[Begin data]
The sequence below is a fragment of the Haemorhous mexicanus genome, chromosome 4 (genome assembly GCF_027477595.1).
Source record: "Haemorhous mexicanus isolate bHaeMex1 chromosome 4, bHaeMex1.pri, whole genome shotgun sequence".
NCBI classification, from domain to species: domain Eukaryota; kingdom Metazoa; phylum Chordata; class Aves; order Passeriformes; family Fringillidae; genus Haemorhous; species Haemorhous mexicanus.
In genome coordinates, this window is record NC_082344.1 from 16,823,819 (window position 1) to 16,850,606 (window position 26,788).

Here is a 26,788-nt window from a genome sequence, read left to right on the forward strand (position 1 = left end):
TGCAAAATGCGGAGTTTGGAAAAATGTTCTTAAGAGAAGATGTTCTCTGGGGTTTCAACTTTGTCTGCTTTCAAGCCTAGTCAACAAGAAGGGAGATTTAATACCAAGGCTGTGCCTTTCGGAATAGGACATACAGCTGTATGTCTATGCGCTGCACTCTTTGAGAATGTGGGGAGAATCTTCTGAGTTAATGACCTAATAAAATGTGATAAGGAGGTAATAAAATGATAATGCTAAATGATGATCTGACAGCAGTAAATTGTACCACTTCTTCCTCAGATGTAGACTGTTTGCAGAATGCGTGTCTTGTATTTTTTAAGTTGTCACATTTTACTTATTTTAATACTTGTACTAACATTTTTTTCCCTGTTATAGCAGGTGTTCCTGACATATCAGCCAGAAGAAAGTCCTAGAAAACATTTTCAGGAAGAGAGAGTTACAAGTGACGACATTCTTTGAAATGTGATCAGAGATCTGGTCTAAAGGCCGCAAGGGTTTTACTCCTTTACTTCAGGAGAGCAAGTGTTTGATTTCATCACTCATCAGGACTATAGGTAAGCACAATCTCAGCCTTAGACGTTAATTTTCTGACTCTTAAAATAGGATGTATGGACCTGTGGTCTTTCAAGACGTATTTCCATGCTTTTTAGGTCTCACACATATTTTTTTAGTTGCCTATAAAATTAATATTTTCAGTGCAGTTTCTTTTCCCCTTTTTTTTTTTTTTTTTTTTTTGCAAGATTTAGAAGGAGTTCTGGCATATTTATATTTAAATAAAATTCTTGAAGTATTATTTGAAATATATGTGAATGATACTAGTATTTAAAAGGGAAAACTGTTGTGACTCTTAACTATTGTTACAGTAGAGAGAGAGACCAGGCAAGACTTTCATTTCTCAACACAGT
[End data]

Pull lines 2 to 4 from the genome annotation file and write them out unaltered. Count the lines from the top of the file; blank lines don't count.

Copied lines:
Source record: "Haemorhous mexicanus isolate bHaeMex1 chromosome 4, bHaeMex1.pri, whole genome shotgun sequence".
NCBI classification, from domain to species: domain Eukaryota; kingdom Metazoa; phylum Chordata; class Aves; order Passeriformes; family Fringillidae; genus Haemorhous; species Haemorhous mexicanus.
In genome coordinates, this window is record NC_082344.1 from 16,823,819 (window position 1) to 16,850,606 (window position 26,788).